Elizabeth Makowski, English Nuns and the Law in the Middle Ages, The Boydell Press, Woodbridge and Rochester, 2012. £60.00, 978-1-84383-786-2 (hardback) 198pp
Reviewed by: Gillian Kenny, Centre for Gender and Women’s Studies Trinity College Dublin, February 2013.
In this volume Elizabeth Makowski attempts to outline and assess the ‘extent to which the material and spiritual health of mendicant and Bridgettine communities depended upon the work done by professional lawyers on their behalf’ (p. 174). In this, I believe, she has very much succeeded. It is very clear, as Makowski claims, that the successful continuance of established communities of cloistered nuns in later medieval England can be definitely linked to the evolution of a class of legal professionals (p. 169). In recent years the role of women in both monasticism and in legal history has been more thoroughly investigated and this book manages to combine the two topics extremely well. In particular, it is a very worthy and equally thought provoking successor to Makowski’s own Canon Law and Cloistered Women. She has now chosen to detail a fascinating period of both legal and religious women’s history in England after Periculoso (1298) had been promulgated and just as a professional legal class who could attend to enclosed women’s legal needs was emerging. She meticulously investigates and documents those legal officers who acted on behalf of enclosed nuns in both Church and secular courts. As she demonstrates in this work, these men were crucial in maintaining the monasteries’ economic independence and ability to engage with the wider world. It is usually patrons who are associated with a religious house’s ability to prosper but, as Makowski illustrates, in the case of enclosed communities their lawyers were just as important as their patrons. Sometimes, indeed, they fulfilled both roles.
The book emphasises this synergy and also the close family and regional connections which often existed between litigious abbesses and the lawyers they hired. At times, the lawyers and the enclosed nuns in this study have an almost symbiotic relationship. For without the growth of the professional lawyer, in what Makowski refers to as the ‘age of legal professionalization’ (p. 55) nuns who wished to engage in the spiritual rigour of an enclosed life would not have been free to do so. She demonstrates the truth of this by, in the first section of her book, documenting the establishment of the six mendicant and Bridgettine houses in England and linking their success with the concomitant growth of the professional lawyer class who argued their cases in court. In the second section of the book her focus shifts and she examines cases concerning the different foundations which further establish the necessary link between successful enclosed houses and the men who they hired to look after their legal affairs.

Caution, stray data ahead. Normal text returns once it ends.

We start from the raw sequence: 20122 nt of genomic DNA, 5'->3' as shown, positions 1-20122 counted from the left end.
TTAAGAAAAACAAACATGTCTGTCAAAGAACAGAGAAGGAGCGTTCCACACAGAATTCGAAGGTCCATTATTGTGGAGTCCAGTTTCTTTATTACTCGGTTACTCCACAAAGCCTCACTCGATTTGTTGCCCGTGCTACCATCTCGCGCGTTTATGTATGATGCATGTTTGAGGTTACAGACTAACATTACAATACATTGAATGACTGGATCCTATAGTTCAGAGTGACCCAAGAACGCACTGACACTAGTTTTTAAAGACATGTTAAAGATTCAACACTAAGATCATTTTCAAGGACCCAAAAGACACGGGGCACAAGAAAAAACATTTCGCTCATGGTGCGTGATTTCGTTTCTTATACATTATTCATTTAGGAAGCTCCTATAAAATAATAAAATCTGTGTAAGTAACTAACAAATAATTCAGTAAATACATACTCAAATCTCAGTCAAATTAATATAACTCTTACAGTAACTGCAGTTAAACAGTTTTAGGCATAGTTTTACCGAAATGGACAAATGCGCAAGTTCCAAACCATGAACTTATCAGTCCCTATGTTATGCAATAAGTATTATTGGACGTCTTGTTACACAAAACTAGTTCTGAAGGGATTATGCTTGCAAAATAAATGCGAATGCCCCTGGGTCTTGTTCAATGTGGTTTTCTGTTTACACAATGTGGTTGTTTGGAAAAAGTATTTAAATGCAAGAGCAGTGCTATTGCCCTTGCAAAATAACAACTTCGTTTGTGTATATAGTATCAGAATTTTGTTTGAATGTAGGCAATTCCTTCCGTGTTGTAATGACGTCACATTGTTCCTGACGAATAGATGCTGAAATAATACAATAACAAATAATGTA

Her dissection of the relationships between enclosed women and the active lawyers who spoke for them is achieved in a subtle and engaging way. She details abbesses, hidden behind walls, whose money and connections enabled them to stand up to powerful men including bishops and kings. Her description of the dispute between the wealthy abbess of Syon and Henry VI in particular excellently illustrates a ‘perfect storm’ of wilful king, aristocratic abbess and skilled lawyers (pp. 85-95). Equally formidable is the Prioress of Dartford, Elizabeth Cressener, who found herself in opposition to Thomas Cromwell in the early 1530s (pp. 95-100). Both women employed the best legal help to argue their cases in the face of both threatened and actual dispossession. Enclosed as they were, this did not stop the nuns vigorously defending their legal rights or, indeed, carrying on a feud. Their memories at being slighted were long; as late as 1937 the nuns of Syon continued to omit Henry VI’s name from their prayers because he had attempted to dispossess them (pp. 85-6).
A look at the bibliography only serves to confirm the impression generated from reading the book; that Makowski’s use of sources is comprehensive and that these are marshalled in an effective and extremely readable way. In the production of this work, she has collated and used an enormous amount of material from what she rightly claims are ‘highly technical legal records’ (p. 11) whose sheer numbers and detail somewhat makes up for the lack of other sources for these houses such as visitation records which are not available from enclosed communities. From these legal records she has created a work in which the social and religious changes of the mid to late thirteenth century affecting both legal practice and the establishment of enclosed communities of nuns are explained, discussed and analysed in a work that will be of interest to not only historians of female religious but also students of legal history and, indeed, of gender and society in general during the later medieval period. Makowski’s work on this topic deserves praise. She has produced an elegant and masterful study of a little known aspect of the history of nuns in later medieval England. She deserves to be congratulated for demonstrating exactly how enclosed women, using a veritable army of lawyers, advocates and proctors, could influence and manage their destinies using the courts of Crown and Church despite having no direct contact with the outside world.